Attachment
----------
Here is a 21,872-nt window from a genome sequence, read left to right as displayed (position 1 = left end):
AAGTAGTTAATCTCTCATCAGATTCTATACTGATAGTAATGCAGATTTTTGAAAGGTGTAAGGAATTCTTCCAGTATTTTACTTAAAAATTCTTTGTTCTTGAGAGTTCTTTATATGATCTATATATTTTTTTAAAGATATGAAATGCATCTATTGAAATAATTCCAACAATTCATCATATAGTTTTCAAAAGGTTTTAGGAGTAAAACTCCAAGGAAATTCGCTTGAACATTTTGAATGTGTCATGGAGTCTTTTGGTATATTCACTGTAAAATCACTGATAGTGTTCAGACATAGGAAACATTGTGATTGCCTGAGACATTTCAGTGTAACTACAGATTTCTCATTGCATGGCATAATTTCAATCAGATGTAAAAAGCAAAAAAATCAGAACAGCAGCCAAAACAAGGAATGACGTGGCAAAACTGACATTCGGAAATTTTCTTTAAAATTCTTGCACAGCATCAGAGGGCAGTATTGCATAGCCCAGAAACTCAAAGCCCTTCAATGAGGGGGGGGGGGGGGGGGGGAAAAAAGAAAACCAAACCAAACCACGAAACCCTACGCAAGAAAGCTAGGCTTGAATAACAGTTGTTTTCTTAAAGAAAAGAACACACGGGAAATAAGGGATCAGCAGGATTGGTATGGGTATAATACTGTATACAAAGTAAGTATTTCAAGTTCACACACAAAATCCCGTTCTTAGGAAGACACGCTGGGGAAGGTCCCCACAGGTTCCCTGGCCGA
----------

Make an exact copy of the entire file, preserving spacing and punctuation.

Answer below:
Here is a 21,872-nt window from a genome sequence, read left to right as displayed (position 1 = left end):
AAGTAGTTAATCTCTCATCAGATTCTATACTGATAGTAATGCAGATTTTTGAAAGGTGTAAGGAATTCTTCCAGTATTTTACTTAAAAATTCTTTGTTCTTGAGAGTTCTTTATATGATCTATATATTTTTTTAAAGATATGAAATGCATCTATTGAAATAATTCCAACAATTCATCATATAGTTTTCAAAAGGTTTTAGGAGTAAAACTCCAAGGAAATTCGCTTGAACATTTTGAATGTGTCATGGAGTCTTTTGGTATATTCACTGTAAAATCACTGATAGTGTTCAGACATAGGAAACATTGTGATTGCCTGAGACATTTCAGTGTAACTACAGATTTCTCATTGCATGGCATAATTTCAATCAGATGTAAAAAGCAAAAAAATCAGAACAGCAGCCAAAACAAGGAATGACGTGGCAAAACTGACATTCGGAAATTTTCTTTAAAATTCTTGCACAGCATCAGAGGGCAGTATTGCATAGCCCAGAAACTCAAAGCCCTTCAATGAGGGGGGGGGGGGGGGGGGGAAAAAAGAAAACCAAACCAAACCACGAAACCCTACGCAAGAAAGCTAGGCTTGAATAACAGTTGTTTTCTTAAAGAAAAGAACACACGGGAAATAAGGGATCAGCAGGATTGGTATGGGTATAATACTGTATACAAAGTAAGTATTTCAAGTTCACACACAAAATCCCGTTCTTAGGAAGACACGCTGGGGAAGGTCCCCACAGGTTCCCTGGCCGA